Plagues and pandemics are on the forefront of peoples’ minds today. And though the coronavirus may be the current plague of the hour, our histories are spotted with a litany of infectious assaults to which we’ve had to evolve over time.
The Black Plague was one such deadly culprit, which devastated the world’s Afro-Eurasian populations in the middle of the 14th century. Believed to have begun in Asia, it traveled into Crimea likely through the famous Silk Road and made inroads into Europe via Italy. From there it spread into mainland Europe, following trade routes as it spread across countries and over bodies of water.
Originally called The Great Mortality, it followed a few decades after the Great Famine and is believed to have killed half of the Eurasian population during its first wave. It is believed that poor living conditions precipitated by the Great Famine led to greater susceptibility to the Black Plague when it hit several decades later. Although its first wave was the deadliest, the Black Plague became a way of life off and on for hundreds of years, sometimes reemerging generation after generation.
Of course, the pressures for the immune system to adapt to the plague must have been intense. Interestingly, the 14th century physician to the Avignon Papacy, Raimundo Chalmel de Vinario, specifically noted
the falling virulence of the disease over time: in 1347 to 1348, it attacked about two-thirds of the populace and killed most; in 1360, it made about half sick and some survived; in 1375, about a 10th contracted it and many lived, while in 1382, only about five percent suffered and most survived .
There has been growing interest from chronic illness and clinical communities on the topic of mast cells and their related conditions. Mast cells are the major sentinels of the innate immune system, which are some of the first responders in most kinds of infections and provide signals that “rally the other troops.” When mast cells don’t work well or are suppressed (a method some bacteria use to evade the immune system), this can allow infections like the Black Plague to get a stronger foothold, making it harder for the immune system to fight back .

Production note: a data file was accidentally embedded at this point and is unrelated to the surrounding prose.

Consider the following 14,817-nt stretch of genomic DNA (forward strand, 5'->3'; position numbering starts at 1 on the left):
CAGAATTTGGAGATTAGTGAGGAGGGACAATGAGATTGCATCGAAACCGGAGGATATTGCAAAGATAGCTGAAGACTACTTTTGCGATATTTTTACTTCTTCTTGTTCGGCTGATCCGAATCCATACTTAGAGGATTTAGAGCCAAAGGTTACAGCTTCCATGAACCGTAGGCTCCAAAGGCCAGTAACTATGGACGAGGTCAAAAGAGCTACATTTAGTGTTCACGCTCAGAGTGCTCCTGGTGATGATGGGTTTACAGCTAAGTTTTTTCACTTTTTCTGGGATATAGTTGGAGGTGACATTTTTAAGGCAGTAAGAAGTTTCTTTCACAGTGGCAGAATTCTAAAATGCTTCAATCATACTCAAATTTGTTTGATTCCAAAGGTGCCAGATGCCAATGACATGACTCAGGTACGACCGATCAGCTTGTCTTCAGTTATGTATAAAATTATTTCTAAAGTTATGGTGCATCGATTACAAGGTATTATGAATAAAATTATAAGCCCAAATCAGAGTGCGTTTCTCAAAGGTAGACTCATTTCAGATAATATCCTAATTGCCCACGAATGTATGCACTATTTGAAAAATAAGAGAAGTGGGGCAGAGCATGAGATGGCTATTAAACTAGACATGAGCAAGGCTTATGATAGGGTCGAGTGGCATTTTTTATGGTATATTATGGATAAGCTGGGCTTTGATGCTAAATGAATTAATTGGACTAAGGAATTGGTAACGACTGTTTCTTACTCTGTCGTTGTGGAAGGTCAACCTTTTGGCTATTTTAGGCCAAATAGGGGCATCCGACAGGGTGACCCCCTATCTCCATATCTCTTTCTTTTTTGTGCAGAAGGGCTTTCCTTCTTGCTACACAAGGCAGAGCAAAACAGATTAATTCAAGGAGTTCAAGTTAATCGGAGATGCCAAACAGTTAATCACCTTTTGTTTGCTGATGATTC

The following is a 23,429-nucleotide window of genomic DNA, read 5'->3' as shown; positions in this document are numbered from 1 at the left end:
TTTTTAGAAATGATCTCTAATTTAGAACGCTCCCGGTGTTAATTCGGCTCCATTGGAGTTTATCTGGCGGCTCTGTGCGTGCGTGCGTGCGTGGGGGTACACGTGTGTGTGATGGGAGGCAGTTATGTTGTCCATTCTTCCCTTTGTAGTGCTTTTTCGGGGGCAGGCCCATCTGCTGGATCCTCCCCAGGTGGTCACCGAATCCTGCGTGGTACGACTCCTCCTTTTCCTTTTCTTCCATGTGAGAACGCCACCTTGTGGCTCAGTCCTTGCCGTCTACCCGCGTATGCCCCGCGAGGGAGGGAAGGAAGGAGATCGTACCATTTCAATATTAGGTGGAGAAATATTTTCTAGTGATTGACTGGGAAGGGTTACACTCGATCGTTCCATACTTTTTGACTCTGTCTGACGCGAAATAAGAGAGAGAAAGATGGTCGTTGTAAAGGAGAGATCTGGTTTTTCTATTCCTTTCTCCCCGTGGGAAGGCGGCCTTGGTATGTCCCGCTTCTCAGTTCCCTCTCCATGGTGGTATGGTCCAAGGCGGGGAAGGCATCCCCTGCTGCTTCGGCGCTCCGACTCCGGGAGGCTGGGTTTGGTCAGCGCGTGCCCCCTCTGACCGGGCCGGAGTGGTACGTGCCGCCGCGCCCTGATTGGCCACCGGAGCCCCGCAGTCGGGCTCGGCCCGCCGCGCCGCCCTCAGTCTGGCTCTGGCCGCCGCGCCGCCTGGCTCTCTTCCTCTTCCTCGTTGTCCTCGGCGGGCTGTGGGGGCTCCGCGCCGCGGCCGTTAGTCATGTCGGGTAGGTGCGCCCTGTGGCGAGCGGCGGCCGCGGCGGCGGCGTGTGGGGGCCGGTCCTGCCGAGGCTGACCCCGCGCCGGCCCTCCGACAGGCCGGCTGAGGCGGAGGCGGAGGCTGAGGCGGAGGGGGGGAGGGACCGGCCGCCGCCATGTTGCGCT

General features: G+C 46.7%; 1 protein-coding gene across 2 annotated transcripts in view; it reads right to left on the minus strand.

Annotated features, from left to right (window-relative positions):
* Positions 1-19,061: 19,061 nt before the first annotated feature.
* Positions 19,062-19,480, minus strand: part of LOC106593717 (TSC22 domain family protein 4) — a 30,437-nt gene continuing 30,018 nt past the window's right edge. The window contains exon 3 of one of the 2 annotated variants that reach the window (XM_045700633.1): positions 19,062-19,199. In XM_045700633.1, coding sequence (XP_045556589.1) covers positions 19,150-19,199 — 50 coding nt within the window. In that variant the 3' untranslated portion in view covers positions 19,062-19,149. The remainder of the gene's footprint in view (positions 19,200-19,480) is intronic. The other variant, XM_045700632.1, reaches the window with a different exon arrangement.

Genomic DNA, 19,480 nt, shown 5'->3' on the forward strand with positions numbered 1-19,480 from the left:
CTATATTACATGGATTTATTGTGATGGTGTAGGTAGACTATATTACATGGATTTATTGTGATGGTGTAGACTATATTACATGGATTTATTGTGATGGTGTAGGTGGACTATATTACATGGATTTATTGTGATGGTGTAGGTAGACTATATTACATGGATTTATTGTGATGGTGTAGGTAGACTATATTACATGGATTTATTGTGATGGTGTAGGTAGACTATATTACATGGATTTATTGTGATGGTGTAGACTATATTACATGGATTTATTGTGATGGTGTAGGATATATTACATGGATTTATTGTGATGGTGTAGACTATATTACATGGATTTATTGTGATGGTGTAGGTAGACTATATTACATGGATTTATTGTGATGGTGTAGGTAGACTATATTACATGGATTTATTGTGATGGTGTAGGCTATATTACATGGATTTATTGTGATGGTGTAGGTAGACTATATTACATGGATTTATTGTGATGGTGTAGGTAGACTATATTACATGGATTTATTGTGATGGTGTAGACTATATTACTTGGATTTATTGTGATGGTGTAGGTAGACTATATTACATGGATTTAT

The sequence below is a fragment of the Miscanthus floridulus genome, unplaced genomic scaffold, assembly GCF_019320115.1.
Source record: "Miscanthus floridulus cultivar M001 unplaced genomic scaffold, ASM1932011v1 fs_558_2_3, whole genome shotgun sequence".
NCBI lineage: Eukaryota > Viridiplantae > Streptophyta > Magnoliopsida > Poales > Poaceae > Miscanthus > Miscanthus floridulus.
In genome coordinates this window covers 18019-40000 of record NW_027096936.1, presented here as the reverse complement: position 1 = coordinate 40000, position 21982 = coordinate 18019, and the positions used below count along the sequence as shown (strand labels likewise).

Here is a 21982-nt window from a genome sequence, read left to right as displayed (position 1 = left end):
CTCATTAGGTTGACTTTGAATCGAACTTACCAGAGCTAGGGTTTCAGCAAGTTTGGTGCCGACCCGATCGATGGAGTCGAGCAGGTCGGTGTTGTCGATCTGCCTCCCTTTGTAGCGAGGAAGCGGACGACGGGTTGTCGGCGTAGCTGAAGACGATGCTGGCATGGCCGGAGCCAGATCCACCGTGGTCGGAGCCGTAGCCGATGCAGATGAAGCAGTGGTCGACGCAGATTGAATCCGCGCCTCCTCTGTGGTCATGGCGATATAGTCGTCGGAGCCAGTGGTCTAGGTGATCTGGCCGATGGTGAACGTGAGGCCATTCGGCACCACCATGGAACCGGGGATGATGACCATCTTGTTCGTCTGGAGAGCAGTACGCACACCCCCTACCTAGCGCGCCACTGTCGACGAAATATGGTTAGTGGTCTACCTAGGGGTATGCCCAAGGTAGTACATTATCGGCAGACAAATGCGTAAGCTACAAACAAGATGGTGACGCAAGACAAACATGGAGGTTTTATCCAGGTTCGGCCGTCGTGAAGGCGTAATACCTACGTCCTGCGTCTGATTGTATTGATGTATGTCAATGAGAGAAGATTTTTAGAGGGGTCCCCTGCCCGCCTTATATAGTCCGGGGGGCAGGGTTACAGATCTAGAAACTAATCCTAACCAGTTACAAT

Because of this, it’s perhaps unsurprising that mast cells are vital players in fighting off Yersinia pestis (Black Plague) infection. For instance, scientists have found that when mast cells are suppressed using the mast cell stabilizer, cromolyn, Y. pestis is able to gain a stronger foothold in the organism, leading to worse infection and higher rates of death .
We don’t know for certain whether human mast cells have evolved to be more aggressive due to specific infections like the Black Plague, as this has not been studied directly. However, the role these sentinels play in Black Plague infection in the laboratory make them prime candidates for further study. Likewise, the virulence and high rates of mortality that accompanied the first bouts of the plague, as well as its rapid loss of virility over the following decades, indicate it was rapidly acting on the human genome and, specifically, the immune system.
It seems clear that a significant minority of the human population is plagued (pun intended) by unduly aggressive mast cells, suggesting this aggressiveness has undergone evolutionary selection– although conditions like mast cell activation syndrome may be the more extreme expressions of that tendency. But the prime candidates as drivers of that selection are past pandemics– most notably including the Black Plague, which is responsible for three of the five worst plagues in recorded human history .
Though mast cell disorders can be debilitating, who knows, they may in fact have been the very thing that kept our ancestors alive!